Newsletter Digest: Southern Ocean carbon sink and NZ’s synthetic bio sitrep

Will the Southern Ocean carbon sink hold?

Ice core records show there was a sharp rise in carbon dioxide in the atmosphere – a nearly 50% increase – at the end of the last ice age. Scientists have long puzzled over the origin of all the extra CO2 that appeared as the great ice sheets melted.

Now, new evidence published in Science this week confirms that the gas emerged largely from the deep waters of the Southern Ocean as changes to ocean currents and circulation disrupted an enormous carbon sink there. Scientists looked at radiocarbon levels in the shells of microscopic animals which lived both near the surface and on the bottom of the Southern Ocean, and found large quantities of carbon locked away in ‘old deep water’ around Antarctica.

The dissolved CO2 accumulated as organic matter died and sank to the ocean floor. Around 19,000 years ago, when the largest ice sheets starting melting, current and circulation changes brought this deep water up to the surface, in the process releasing large amounts of CO2 into the atmosphere. The question scientists are looking to answer is whether global warming could cause a major increase in CO2 to be released into the atmosphere from the Southern Ocean in the coming years.

New Zealand scientists weigh in with their views on the paper here.

“We could also say that this new study further reinforces the disproportionate importance of the Southern Ocean in modulating global climate both in the geological past, present day, and in the future,” said Dr Philip Boyd of NIWA’s Centre of Chemical & Physical Oceanography at the University of Otago.

“In addition, the authors provide compelling evidence of both the important coupling of ocean and atmosphere processes and the strong communication, of effects of climatic change, between the waters of the Northern and Southern hemisphere through global ocean circulation.”

State of play on synthetic biology

In the wake of Craig Venter’s creation of a synthetic bacterium genome as outlined in Science last week, the Ministry of Research, Science and Technology has presented a snapshot of how synthetic biology is developing, which will serve as a useful backgrounder for journalists covering this fledgling field.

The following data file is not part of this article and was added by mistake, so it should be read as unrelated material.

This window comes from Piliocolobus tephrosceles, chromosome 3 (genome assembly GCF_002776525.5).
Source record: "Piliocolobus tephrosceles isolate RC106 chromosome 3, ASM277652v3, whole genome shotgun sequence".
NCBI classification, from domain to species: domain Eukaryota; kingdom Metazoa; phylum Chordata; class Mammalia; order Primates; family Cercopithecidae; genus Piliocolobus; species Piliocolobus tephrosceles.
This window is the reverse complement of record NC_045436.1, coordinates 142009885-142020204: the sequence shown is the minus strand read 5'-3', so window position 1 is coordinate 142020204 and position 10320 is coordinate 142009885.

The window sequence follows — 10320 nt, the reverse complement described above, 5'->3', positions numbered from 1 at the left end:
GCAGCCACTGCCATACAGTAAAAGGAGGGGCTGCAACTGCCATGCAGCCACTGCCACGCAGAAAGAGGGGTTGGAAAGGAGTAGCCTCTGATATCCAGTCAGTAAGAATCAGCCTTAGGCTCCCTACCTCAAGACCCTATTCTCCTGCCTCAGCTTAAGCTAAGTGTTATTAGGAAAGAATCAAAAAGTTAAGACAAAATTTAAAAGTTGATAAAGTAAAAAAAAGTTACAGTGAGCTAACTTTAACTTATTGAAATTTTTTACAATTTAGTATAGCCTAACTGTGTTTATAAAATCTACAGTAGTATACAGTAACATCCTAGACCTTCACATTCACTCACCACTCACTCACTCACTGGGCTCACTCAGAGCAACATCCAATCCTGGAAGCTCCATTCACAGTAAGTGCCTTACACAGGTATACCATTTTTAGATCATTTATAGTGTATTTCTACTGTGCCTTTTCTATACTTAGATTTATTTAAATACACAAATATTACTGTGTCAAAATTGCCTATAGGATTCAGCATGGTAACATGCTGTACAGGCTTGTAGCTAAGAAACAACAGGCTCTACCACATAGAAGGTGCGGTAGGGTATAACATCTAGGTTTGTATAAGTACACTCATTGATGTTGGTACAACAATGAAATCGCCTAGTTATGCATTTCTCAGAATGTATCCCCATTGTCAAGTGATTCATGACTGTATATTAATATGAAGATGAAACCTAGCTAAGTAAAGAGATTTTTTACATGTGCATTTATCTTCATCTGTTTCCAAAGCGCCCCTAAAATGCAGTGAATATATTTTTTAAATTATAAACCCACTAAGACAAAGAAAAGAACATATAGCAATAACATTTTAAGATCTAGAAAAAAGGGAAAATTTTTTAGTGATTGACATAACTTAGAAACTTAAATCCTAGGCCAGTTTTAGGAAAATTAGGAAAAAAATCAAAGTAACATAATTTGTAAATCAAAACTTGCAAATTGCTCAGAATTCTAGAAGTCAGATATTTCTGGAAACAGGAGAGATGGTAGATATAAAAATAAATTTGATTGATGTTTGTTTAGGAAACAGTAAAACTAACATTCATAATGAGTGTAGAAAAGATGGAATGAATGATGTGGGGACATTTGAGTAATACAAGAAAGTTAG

Futurewatch – Trend Summary Synthetic Biology points out that there has been a spike in published journal articles on synthetic biology in the last three years with around 250 articles published last year. Developments in this area are taking two paths – an extension of genetic modification and the more ambitious creation of completely novel organisms, which is where Venter is leading the way. New Zealand has little science underway in this area:

“Currently there is limited synthetic biology research occurring in New Zealand. Researchers from the Auckland Bioengineering Institute, at the University of Auckland have developed a mathematical modelling framework and models to aid in the design of synthetic biological systems,” Futurewatch reports.

“While most important developments will occur in other countries, fundamental research is moving relatively quickly and aspects may be taken up here. It can be anticipated that as the techniques develop, New Zealand researchers can be expected to also experiment with more sophisticated genetic modification in the laboratory.”

Organisms developed using synthetic biology techniques are considered genetically modified organisms in New Zealand and are covered by the HSNO Act, requiring the same type of regulatory approval existing GM trials require.

Meanwhile, New Zealand commentators have been commenting on the significance of Venter’s breakthrough.

Says Gareth Jones, director of the Bioethics Centre and a professor of anatomy and structural biology at the University of Otago:

“As with all previous developments, the positives and negatives are uncomfortably intertwined. There needs to be intense public discussion over what may be some of the implications of developments in this area. However, that debate needs to be realistic, and should not become submerged in grandiose hypothetical scenarios that will probably never come to pass.”